Our national procurement process is ‘straight’ due to our stand against corruption. In the process, bids are open to everyone on equal ground. It does not classify or give consideration to smaller or newer establishments.
In the procurement act, there is no provision to support smaller and newer establishments to bring up a stronger private sector led economy.
Probably policy makers need to look out for ways to build the emerging enterprises. One way is by setting a side a percentage in the total bids that should go into smaller and emerging enterprises across all sectors to help them grow.
The pace of investment growth in the recent past has been fast and there have been numerous emerging trends as well as models. Would you consider having a capacity building role among the establishments you find to see to it that they are up to task and competitive to curb the default rate?
There is need to integrate funding with capacity building but under our mandate, that is not BDF’s role. We have realised that access to finance alone is not enough and we are trying to work with other partners to ensure that once funded the projects take off. One of the ways is to ensure they have adequate capacity.
So far, how have you faired in terms of the support accorded to SMEs?
Since our inception we have supported 1,440 businesses totaling to about Rwf 19.9 billion. we have given 1,802 grant disbursements to the tune of Rwf1.3 billion. We have provided loans to 12 Saccos worth Rwf 1.08 Billion. We have also taken stakes in 17 businesses so far amounting to Rwf0.42 billion.Through the government’s support, we received Rwf14 billion to support small and medium enterprises.
Other major milestones are that we have signed agreements with 360 lenders countrywide and geographically we cover the whole country.
In the agreement we use the lenders’ entire branch network, meaning that if you are signed to a particular lender, you can approach them at any point in the country.
We are opening seven branches in the near future and we are also planning for 23 more in the next financial year to become more accessible to those who would want to approach us directly. We plan to be available at district level.
Any non-performing loans?
We have a non-performing rate of about 3 per cent of loans which we need to break down if we are to get further. The key reason for the non performing loans is the poor structuring of loans by banks.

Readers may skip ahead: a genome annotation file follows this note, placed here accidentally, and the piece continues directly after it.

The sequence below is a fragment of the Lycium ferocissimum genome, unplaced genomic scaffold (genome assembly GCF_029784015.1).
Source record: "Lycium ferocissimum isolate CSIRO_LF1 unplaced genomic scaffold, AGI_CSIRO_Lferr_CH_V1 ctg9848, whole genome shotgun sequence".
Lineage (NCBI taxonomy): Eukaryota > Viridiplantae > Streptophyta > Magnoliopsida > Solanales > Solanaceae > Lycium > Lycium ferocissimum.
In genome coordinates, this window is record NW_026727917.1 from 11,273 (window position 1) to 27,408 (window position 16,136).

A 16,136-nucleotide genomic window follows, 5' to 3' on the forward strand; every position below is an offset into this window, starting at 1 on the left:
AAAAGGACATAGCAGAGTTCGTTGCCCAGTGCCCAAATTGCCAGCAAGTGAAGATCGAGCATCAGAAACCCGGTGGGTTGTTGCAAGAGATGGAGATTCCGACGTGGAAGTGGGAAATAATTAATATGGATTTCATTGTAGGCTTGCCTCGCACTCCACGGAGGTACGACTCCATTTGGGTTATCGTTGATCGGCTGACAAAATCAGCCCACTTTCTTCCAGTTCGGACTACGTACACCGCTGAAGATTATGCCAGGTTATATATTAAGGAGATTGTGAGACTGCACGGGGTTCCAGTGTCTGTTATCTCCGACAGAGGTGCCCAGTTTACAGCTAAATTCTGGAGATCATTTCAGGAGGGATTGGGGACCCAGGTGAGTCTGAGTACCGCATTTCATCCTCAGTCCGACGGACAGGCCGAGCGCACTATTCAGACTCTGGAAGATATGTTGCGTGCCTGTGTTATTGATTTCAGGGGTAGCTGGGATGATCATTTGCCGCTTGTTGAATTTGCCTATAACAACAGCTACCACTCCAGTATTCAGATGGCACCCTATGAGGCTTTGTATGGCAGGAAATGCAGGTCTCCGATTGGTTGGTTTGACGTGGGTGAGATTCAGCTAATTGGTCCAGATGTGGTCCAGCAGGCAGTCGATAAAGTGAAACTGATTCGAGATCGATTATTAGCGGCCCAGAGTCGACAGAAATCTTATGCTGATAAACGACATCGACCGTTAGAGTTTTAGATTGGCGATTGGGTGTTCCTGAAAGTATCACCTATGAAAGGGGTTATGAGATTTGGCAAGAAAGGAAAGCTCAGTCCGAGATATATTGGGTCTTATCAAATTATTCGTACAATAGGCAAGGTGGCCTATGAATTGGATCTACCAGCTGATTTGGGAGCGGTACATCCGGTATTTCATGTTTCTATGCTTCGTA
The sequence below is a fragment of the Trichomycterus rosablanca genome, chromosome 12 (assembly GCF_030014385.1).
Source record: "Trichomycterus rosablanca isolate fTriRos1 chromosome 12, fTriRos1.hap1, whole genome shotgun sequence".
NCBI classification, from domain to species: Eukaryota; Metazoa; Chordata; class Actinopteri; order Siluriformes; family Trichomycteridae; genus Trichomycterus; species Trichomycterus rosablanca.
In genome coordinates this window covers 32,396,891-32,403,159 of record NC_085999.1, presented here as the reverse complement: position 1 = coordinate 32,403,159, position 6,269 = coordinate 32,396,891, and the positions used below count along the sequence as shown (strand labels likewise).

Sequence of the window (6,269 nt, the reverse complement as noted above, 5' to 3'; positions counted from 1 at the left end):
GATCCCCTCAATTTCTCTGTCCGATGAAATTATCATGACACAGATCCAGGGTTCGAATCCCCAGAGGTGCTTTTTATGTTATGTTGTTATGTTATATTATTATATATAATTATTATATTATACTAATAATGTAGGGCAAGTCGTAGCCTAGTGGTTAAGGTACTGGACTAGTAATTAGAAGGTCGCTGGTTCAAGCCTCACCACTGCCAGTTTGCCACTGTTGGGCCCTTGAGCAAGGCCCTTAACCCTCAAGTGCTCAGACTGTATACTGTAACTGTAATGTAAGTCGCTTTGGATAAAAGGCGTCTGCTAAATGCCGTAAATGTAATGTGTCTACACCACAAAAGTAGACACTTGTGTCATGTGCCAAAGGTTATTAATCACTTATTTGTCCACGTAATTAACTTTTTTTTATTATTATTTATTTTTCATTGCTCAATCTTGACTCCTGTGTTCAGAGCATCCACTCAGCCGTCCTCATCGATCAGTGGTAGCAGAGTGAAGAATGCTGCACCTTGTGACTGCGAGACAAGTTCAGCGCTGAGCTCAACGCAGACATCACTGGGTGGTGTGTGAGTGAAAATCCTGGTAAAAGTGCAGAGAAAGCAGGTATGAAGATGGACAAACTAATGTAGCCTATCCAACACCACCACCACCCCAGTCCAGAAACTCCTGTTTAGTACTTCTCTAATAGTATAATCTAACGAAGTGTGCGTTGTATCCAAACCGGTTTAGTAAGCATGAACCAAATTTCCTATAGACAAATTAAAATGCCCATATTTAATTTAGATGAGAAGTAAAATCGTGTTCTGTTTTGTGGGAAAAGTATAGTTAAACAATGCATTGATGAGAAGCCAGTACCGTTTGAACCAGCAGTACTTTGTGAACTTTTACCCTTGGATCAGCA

They give loans without factoring the seasonality of what the establishment is engaging in and at times the cost is so high which affects the loans management.Most banks also lack mechanisms to work with defaulters to recover their loans.
Banks are known to be very strict while lending compared to MFIs. There is a lot of bureaucracies involved, making it harder for the youth to access funding. Do you have preferences where you urge your client to deal with Micro finance institutions rather than Banks?
MFI are good in that that they have a network and capacity to serve rural areas and are geographically placed to reach clients at the grassroots. But though Saccos and MFI have a geographical advantage, they may lack the ‘financial muscle’ that banks have. They may lack some capacities that banks have.
Mostly, loans exceeding Rwf2 million can not be obtained from MFIs. For us we do not push clients to go for any lender, we urge them to go for the most convenient according to them putting into consideration their needs.
Any practices you would recommend borrowers and lenders to adopt to ensure a private sector led economy as envisaged in the different development strategies by government?
Having a positive credit history is very important because it determines whether you get funding or not and there is also a lot of information sharing between lenders to check the credit worthiness of a borrower.
There is also need to integrate post financing models that will see other players and banks have a role in mentoring and building capacities after funding projects.
Mostly when financiers give you money, it ends at that and they expect repayment, but if they had a bigger role in building capacity, there would better performance and a stronger economy.
An expert’s opinion on how we can effectively build a sustainable private sector led economy?
Now that infrastructure is already in place, we need policy frameworks that are more practical for people in the private sector at all levels. All players in the private sector need to be considered.Follow https://twitter.com/ByCollinsMwai